What I did get to experience was the new SI-Drive mode that's now available on the 2022 XV. It’s similar to what you’d find in the WRX, Forester, and other models in the Subaru Philippine’s lineup. This feature allows the driver to choose between two different drive modes. The difference between Sport and Intelligent isn’t as big compared to what you would normally experience in the WRX or the WRX STI. This may not be not a high-performance vehicle but that changeover is still noticeable.
In Sport, the throttle is more responsive, and it holds the revs up in the powerband longer. But if you want to drive a bit more efficiently, keep it in Intelligent mode. Either way, those that have driven the pre-facelift XV will be familiar with the 2.0-liter naturally-aspirated boxer engine and the Lineartronic CVT. The engine still produces the same 156 PS and 196 Nm torque, sent to all four wheels.
While some might say it lacks the power, I find it more than enough for both the city and the expressways. The crossover didn’t have a hard time accelerating from a dig. In Sport mode, it hit the speed limit quickly when I put my foot down. But going hard with it didn’t mean sacrificing fuel economy. During my time with the XV, I averaged around 8.5 km/L in the city, at around 16 km/h. Mind you, that includes switching between Sport and Intelligent mode for overtaking and some spirited drives. On the expressways, that figure went up to around 12.3 km/L while averaging around 66 km/h.
Aside from having enough power, one thing I always liked about the XV is the ride. Even with this facelifted model, Subaru decided not to mess with the suspension. It still rides as good as it did before, easily absorbing all the bumps that Metro Manila has to offer. Since it does ride fairly high there’s no need to worry about scraping even with the GT kit installed.
Handling-wise, it’s very easy to drive. The steering wheel isn’t too weighted or too light, which I find just right. It gives proper feedback on the road surface, making it easy to drive at the same time. It might be a crossover, but there’s not a lot of body roll when taking corners or changing lanes at speed either. So whether you’re going for a spirited drive or a grocery run, you won’t feel bored in the XV. You’ll even be safe too.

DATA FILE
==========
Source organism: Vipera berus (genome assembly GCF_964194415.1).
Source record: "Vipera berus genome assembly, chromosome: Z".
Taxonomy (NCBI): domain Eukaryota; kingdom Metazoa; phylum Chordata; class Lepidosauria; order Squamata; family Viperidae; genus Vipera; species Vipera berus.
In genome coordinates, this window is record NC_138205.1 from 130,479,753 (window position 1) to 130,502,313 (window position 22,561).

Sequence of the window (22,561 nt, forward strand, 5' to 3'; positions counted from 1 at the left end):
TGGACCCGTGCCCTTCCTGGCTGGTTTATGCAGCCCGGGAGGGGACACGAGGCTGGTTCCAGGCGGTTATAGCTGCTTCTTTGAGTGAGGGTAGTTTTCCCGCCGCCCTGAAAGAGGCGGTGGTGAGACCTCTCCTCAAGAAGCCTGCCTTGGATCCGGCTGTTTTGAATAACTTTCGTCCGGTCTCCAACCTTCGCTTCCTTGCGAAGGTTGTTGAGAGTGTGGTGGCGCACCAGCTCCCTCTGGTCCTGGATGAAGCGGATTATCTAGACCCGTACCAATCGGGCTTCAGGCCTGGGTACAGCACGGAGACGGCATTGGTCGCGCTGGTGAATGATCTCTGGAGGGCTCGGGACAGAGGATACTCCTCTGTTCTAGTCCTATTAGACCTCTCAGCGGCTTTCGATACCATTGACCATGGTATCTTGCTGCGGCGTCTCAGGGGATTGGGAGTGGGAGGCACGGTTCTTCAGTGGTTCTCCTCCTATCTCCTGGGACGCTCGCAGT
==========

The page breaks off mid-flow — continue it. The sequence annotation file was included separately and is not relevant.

With the introduction of the facelifted XV last year, all variants now come standard with Subaru’s EyeSight Safety Suite of technology. It’s very helpful both in slow-speed traffic situations or cruising along the expressway, and acts as your extra pair of eyes.
So the refreshed XV is as great as its predecessor in terms of handling, power, safety, and design. But there is one big issue this 2022 model has: the price. The new 2022 XV GT Edition retails for PHP 2,008,000. It's expensive for a crossover, especially with all the other models available in the market. And for better comparison, the pre-facelift XV GT Edition we tested in 2019 retailed at PHP 1,768,000, but the price was hiked up in 2020 to PHP 1,988,000. The price jump to PHP 2,008,000 isn't that big, but still important. Subaru needs to have a regional assembly to help lower the prices because this XV is still Japan-made.
Subaru Philippines does have a lot of discounts and promos available for the XV, including this new GT Edition, but that’s still a lot of money to cough up. Add another PHP 60,000 on top of the XV GT Edition’s SRP, and you already have enough for the Forester 2.0i-S EyeSight.
The 2022 XV GT Edition is still a very good crossover, don’t get me wrong, but pricing is at semi premium levels. That has its drawbacks, but also has benefits.